Children are particularly vulnerable to respiratory problems because of their physical characteristics and behaviour. At this stage of life the lung has not reached its full development: there is less collateral ventilation and airway resistance of small accounts for 50% of the total resistance to airflow (24). Most of the alveoli (80%) develop in the postnatal period. This occurs because a smaller volume and lower pulmonary alveolar surface, so that equal exposure to adults, enter higher dose to the body. The airways continue to develop in childhood. This implies that peripheral airway (<2 mm diameter) for 50% of the airflow resistance, while in adults only corresponds to less than 20%. The absence of collateral ventilation, i.e. presence of pores of Kohn and channels of Lambert, in children, aggravated obstruction of peripheral airways. Children breathe more often and do more physical exercise than adults; this increases the effective dose of air pollutants that captures the lung. In addition, children have less developed respiratory muscles, and cough less effective in cleaning the central airways. Lung defence mechanisms are not fully developed, causing greater difficulty in removing particles reaching the airways. Finally, children spend more time outdoors than adults, so that exposure to air pollutants is greatest. All this makes it more vulnerable to air pollution than adults (25). So the burden of environmental pollution on respiratory health of children is higher, especially in developing countries where coexist several other insults such as indoor air pollution and malnutrition. Hence the importance of establishing monitoring programs and special attention as are the strategies developed within the framework of environmental pediatrics.

In children under 5 years has been estimated globally that acute lower respiratory infections (pneumonia, bronchiolitis and bronchitis) are responsible for about 20% of the 10.6 million deaths annually worldwide. About 90% of these deaths are due to pneumonia (26).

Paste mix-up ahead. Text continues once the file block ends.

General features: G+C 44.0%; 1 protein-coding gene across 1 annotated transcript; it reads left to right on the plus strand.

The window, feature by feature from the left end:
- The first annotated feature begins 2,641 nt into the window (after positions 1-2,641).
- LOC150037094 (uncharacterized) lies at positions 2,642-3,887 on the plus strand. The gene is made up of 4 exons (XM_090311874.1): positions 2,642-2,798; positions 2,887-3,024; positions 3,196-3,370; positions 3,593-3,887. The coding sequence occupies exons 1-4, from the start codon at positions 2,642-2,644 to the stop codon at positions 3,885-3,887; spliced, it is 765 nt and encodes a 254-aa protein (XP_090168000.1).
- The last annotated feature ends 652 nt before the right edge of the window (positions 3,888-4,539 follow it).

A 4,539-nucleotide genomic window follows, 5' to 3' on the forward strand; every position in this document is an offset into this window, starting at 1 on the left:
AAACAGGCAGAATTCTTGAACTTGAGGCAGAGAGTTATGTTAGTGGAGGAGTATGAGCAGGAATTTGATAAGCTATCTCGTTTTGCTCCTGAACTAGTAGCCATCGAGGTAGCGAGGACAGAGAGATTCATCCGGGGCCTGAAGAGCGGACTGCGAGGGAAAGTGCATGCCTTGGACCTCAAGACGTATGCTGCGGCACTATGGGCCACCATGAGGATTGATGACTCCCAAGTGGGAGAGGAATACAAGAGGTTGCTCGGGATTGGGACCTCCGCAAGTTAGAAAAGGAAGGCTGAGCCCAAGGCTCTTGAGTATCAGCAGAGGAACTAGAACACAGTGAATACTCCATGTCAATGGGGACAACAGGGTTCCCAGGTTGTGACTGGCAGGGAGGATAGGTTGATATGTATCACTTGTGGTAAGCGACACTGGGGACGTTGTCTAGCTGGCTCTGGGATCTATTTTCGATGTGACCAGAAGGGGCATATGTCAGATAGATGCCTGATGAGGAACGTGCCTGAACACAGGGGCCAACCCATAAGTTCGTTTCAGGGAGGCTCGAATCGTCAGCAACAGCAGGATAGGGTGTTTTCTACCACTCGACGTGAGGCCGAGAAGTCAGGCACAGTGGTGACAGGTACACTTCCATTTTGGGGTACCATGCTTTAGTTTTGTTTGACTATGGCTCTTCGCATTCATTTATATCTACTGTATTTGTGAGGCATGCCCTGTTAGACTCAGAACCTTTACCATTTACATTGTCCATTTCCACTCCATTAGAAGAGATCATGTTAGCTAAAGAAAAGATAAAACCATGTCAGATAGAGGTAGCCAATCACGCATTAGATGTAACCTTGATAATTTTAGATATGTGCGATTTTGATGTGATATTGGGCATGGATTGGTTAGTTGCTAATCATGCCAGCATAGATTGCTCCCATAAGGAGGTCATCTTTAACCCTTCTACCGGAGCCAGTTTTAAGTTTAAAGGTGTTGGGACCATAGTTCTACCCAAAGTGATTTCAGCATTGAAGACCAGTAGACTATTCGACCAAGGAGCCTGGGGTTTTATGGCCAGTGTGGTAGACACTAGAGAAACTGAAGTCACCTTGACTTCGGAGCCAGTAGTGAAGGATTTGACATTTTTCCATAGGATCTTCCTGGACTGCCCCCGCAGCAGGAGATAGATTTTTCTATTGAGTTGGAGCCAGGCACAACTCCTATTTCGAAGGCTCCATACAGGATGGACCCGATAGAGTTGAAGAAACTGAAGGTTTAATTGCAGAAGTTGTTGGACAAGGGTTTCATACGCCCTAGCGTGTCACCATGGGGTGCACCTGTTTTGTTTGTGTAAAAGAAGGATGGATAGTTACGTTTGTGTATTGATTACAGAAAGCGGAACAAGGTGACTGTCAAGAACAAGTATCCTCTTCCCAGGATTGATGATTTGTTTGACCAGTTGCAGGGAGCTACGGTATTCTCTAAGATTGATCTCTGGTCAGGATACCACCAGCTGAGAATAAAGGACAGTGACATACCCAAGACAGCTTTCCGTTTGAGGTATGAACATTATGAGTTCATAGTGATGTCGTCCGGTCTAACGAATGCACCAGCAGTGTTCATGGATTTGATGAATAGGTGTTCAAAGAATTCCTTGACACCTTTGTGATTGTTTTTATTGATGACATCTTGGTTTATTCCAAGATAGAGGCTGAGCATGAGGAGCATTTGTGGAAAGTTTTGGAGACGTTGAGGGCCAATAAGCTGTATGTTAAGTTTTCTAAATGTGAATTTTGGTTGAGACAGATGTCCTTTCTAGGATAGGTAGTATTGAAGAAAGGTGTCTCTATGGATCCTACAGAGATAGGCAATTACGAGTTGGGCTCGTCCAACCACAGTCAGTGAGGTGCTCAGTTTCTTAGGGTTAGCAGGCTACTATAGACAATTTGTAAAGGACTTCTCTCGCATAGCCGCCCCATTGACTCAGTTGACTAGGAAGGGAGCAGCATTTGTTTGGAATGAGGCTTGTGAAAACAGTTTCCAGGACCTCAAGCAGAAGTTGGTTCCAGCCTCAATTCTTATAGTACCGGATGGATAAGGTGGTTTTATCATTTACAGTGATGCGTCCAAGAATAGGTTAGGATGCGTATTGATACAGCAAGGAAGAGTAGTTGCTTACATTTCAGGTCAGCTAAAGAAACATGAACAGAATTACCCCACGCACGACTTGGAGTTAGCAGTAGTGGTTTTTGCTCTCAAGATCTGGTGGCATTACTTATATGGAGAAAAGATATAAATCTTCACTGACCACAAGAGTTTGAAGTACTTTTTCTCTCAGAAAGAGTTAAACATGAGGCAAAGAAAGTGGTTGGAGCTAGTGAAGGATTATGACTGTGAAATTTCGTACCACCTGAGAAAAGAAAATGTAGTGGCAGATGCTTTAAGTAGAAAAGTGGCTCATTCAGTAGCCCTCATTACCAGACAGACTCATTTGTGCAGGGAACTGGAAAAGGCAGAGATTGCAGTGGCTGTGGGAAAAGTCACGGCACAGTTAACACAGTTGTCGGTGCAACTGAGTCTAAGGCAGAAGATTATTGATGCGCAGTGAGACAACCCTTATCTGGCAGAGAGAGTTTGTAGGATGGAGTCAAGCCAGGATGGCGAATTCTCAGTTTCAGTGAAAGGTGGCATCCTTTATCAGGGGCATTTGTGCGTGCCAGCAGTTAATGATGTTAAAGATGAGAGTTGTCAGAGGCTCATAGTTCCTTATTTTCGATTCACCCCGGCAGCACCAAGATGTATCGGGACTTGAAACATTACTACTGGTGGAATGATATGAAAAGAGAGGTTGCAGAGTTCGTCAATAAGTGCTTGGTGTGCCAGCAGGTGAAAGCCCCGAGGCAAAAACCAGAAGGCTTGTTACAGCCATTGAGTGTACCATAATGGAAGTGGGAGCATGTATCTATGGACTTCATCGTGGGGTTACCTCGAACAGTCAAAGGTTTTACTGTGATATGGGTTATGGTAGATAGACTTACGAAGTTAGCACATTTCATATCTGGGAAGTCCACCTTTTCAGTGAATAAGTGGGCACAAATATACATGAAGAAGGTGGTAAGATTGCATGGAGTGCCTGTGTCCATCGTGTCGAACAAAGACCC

In the last decade some studies also show that both particulate matter and ozone, are increasing the risk of cardiovascular disease (Tsai S. et al, 2003; Kan H. et al, 2003; Hong Y. et al, 2002; Tamagawa E. and Van Eaden, S., 2006 R. Maheswaran et al, 2005; Henrotin J. et al, 2007). An analysis of daily mortality conducted in the 20 largest counties in the United States within the period 1987-1994, showed that there is a 0.68% increase in mortality due to cardiovascular and respiratory problems to an increase of 10 ug/m3 in the concentration of PM10 (Samet JM, 2000). A larger study conducted in 204 U.S. counties for 4 years and another study in the 5 largest cities in Europe indicate that hospital admissions for cardiovascular disease are positively associated with increased levels of air pollution (Dominici F, 2006 and von Kloto S, 2005).

The cardiovascular injury induced by air pollution results in significant changes in many cardiovascular indexes. Some of the effects (changes in the heart rate, or heart rate variability, blood pressure, vascular tone and blood coagulability) are developed in response to increased levels of ambient particles. At the same time a chronic exposure to increased concentration of particulate air pollutant accelerates the progression of atherosclerosis (Simkhovich, 2008).The evidence suggests that stroke mortality and hospital admissions should be higher in areas with elevated levels of outdoor air pollution because of the combined acute and chronic effects of air pollution on stroke risk (Maheswaran, 2005). A number of potential mechanisms could explain the association between air pollution and stroke. Fine particles air pollution provokes alveolar inflammation, causing the release of potential harmful cytokines, which results in elevated coagulability (Seaton, 1995) and this condition increases thrombotic activity in central and peripherical vascular system.